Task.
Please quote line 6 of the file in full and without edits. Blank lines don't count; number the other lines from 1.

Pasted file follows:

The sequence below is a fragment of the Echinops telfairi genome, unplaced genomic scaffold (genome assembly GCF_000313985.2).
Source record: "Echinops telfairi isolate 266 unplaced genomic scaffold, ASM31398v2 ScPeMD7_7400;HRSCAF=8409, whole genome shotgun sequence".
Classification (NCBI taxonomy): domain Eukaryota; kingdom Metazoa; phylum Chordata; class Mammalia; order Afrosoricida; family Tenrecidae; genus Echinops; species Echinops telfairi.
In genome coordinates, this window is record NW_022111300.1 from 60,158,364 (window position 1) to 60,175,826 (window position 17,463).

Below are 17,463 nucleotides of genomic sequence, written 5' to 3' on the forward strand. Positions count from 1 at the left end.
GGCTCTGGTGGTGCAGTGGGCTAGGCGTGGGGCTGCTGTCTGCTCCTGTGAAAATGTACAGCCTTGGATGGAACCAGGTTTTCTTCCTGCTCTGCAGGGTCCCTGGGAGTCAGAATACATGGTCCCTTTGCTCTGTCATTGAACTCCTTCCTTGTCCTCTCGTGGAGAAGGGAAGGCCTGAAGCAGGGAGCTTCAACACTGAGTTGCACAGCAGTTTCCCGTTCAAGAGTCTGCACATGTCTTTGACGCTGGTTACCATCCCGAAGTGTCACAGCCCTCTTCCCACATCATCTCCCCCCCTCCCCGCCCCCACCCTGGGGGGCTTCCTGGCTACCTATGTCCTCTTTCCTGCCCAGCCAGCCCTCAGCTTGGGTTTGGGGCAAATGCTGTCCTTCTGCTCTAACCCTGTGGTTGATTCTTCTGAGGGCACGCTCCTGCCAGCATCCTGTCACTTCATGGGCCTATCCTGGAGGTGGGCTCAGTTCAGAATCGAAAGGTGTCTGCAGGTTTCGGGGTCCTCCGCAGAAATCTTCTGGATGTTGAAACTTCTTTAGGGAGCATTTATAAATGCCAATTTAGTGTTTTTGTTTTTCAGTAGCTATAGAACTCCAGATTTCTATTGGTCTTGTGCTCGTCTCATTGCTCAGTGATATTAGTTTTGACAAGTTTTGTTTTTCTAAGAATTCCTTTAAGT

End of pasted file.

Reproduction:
GGCTCTGGTGGTGCAGTGGGCTAGGCGTGGGGCTGCTGTCTGCTCCTGTGAAAATGTACAGCCTTGGATGGAACCAGGTTTTCTTCCTGCTCTGCAGGGTCCCTGGGAGTCAGAATACATGGTCCCTTTGCTCTGTCATTGAACTCCTTCCTTGTCCTCTCGTGGAGAAGGGAAGGCCTGAAGCAGGGAGCTTCAACACTGAGTTGCACAGCAGTTTCCCGTTCAAGAGTCTGCACATGTCTTTGACGCTGGTTACCATCCCGAAGTGTCACAGCCCTCTTCCCACATCATCTCCCCCCCTCCCCGCCCCCACCCTGGGGGGCTTCCTGGCTACCTATGTCCTCTTTCCTGCCCAGCCAGCCCTCAGCTTGGGTTTGGGGCAAATGCTGTCCTTCTGCTCTAACCCTGTGGTTGATTCTTCTGAGGGCACGCTCCTGCCAGCATCCTGTCACTTCATGGGCCTATCCTGGAGGTGGGCTCAGTTCAGAATCGAAAGGTGTCTGCAGGTTTCGGGGTCCTCCGCAGAAATCTTCTGGATGTTGAAACTTCTTTAGGGAGCATTTATAAATGCCAATTTAGTGTTTTTGTTTTTCAGTAGCTATAGAACTCCAGATTTCTATTGGTCTTGTGCTCGTCTCATTGCTCAGTGATATTAGTTTTGACAAGTTTTGTTTTTCTAAGAATTCCTTTAAGT